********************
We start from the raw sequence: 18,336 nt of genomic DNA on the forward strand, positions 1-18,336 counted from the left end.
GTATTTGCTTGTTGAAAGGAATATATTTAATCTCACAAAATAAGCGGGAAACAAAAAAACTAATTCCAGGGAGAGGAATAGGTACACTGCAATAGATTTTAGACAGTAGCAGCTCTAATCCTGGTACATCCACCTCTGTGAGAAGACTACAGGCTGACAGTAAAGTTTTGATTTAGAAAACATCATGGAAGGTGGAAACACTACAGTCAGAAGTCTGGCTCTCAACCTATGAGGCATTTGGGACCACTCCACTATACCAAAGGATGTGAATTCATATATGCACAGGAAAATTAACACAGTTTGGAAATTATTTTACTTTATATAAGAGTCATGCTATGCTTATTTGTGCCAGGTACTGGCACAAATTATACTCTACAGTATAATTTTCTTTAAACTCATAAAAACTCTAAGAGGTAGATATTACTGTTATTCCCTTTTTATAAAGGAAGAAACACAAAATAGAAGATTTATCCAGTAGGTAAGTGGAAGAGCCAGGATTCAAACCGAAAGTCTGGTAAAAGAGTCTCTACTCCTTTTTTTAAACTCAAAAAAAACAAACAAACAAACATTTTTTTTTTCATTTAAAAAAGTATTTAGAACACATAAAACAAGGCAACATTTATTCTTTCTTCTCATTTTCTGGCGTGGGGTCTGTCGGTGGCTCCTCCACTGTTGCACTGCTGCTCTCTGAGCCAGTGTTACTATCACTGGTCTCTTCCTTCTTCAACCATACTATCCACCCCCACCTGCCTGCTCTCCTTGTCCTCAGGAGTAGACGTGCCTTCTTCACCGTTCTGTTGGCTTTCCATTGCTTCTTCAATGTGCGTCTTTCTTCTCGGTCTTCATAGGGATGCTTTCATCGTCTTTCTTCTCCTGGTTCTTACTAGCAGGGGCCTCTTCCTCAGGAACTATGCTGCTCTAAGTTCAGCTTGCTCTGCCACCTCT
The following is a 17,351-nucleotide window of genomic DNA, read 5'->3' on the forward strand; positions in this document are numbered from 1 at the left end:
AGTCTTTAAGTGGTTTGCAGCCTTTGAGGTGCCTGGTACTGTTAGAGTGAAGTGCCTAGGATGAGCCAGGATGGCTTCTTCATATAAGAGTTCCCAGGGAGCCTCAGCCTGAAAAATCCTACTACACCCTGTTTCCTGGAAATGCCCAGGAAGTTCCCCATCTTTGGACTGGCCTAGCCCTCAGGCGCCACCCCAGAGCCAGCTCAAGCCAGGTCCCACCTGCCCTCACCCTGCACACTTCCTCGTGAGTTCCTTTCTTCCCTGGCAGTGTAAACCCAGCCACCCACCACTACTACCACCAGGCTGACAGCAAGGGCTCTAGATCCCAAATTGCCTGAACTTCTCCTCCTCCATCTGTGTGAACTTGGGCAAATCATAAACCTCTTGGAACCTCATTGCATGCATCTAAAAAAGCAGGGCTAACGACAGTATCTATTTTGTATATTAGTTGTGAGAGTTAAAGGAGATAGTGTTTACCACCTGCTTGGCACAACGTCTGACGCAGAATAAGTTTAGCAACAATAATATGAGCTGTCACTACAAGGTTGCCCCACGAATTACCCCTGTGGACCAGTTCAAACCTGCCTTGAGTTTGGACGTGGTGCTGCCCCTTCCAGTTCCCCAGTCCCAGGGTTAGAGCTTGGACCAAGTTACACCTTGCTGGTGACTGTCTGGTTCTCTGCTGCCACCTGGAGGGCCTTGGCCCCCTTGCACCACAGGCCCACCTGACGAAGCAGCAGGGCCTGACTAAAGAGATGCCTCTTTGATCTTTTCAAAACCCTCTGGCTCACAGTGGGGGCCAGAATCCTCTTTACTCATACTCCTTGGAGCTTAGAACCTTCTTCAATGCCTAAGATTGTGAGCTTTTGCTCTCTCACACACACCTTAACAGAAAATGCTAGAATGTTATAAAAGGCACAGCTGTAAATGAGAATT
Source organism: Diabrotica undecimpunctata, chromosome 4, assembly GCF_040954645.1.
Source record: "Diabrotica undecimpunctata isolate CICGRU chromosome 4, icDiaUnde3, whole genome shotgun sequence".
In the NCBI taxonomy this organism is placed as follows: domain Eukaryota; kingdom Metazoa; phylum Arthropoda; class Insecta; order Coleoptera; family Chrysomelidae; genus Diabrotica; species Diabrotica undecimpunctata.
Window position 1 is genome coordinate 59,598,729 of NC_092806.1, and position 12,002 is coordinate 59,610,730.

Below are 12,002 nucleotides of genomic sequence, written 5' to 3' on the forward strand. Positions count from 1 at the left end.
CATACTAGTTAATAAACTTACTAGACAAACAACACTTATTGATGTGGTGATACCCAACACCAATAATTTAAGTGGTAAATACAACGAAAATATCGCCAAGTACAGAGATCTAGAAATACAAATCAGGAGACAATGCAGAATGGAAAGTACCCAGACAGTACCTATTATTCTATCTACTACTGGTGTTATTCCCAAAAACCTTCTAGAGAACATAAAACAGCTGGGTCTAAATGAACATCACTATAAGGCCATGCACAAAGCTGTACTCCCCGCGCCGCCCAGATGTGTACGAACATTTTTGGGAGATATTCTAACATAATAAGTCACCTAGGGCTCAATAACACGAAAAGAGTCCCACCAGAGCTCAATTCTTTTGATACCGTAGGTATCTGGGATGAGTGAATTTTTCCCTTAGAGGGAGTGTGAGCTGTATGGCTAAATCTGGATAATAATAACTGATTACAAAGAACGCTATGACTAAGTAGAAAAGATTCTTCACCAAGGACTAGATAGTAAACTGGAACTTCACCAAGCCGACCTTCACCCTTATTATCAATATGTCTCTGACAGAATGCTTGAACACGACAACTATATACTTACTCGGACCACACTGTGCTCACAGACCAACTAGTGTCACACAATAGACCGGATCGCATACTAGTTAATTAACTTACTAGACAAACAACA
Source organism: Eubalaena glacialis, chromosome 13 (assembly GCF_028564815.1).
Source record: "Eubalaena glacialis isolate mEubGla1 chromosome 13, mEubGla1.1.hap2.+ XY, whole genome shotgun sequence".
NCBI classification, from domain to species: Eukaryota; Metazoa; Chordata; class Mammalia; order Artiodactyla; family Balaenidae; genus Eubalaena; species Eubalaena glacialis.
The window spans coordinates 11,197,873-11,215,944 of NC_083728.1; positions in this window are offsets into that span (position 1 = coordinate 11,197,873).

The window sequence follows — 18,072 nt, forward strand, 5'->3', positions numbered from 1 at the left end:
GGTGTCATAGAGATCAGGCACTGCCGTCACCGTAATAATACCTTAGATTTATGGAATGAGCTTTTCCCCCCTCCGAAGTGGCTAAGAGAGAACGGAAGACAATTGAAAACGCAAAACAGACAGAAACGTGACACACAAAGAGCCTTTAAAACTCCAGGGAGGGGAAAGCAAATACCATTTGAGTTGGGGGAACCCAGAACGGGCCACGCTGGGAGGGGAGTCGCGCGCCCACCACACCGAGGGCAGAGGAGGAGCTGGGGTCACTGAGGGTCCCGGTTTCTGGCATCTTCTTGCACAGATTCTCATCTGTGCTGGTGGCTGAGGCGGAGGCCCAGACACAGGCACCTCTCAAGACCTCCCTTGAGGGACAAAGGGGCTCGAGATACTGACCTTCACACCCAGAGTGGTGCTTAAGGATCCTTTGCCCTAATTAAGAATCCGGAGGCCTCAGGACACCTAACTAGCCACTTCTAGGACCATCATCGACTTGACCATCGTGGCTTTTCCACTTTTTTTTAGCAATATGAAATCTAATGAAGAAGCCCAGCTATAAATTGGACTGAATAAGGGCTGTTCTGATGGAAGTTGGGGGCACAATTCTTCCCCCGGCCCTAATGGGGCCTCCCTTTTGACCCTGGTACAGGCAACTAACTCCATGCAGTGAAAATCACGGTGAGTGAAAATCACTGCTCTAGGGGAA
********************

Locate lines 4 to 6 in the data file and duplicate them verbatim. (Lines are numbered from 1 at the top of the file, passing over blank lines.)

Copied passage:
AGTCTTTAAGTGGTTTGCAGCCTTTGAGGTGCCTGGTACTGTTAGAGTGAAGTGCCTAGGATGAGCCAGGATGGCTTCTTCATATAAGAGTTCCCAGGGAGCCTCAGCCTGAAAAATCCTACTACACCCTGTTTCCTGGAAATGCCCAGGAAGTTCCCCATCTTTGGACTGGCCTAGCCCTCAGGCGCCACCCCAGAGCCAGCTCAAGCCAGGTCCCACCTGCCCTCACCCTGCACACTTCCTCGTGAGTTCCTTTCTTCCCTGGCAGTGTAAACCCAGCCACCCACCACTACTACCACCAGGCTGACAGCAAGGGCTCTAGATCCCAAATTGCCTGAACTTCTCCTCCTCCATCTGTGTGAACTTGGGCAAATCATAAACCTCTTGGAACCTCATTGCATGCATCTAAAAAAGCAGGGCTAACGACAGTATCTATTTTGTATATTAGTTGTGAGAGTTAAAGGAGATAGTGTTTACCACCTGCTTGGCACAACGTCTGACGCAGAATAAGTTTAGCAACAATAATATGAGCTGTCACTACAAGGTTGCCCCACGAATTACCCCTGTGGACCAGTTCAAACCTGCCTTGAGTTTGGACGTGGTGCTGCCCCTTCCAGTTCCCCAGTCCCAGGGTTAGAGCTTGGACCAAGTTACACCTTGCTGGTGACTGTCTGGTTCTCTGCTGCCACCTGGAGGGCCTTGGCCCCCTTGCACCACAGGCCCACCTGACGAAGCAGCAGGGCCTGACTAAAGAGATGCCTCTTTGATCTTTTCAAAACCCTCTGGCTCACAGTGGGGGCCAGAATCCTCTTTACTCATACTCCTTGGAGCTTAGAACCTTCTTCAATGCCTAAGATTGTGAGCTTTTGCTCTCTCACACACACCTTAACAGAAAATGCTAGAATGTTATAAAAGGCACAGCTGTAAATGAGAATT
Source organism: Diabrotica undecimpunctata, chromosome 4, assembly GCF_040954645.1.
Source record: "Diabrotica undecimpunctata isolate CICGRU chromosome 4, icDiaUnde3, whole genome shotgun sequence".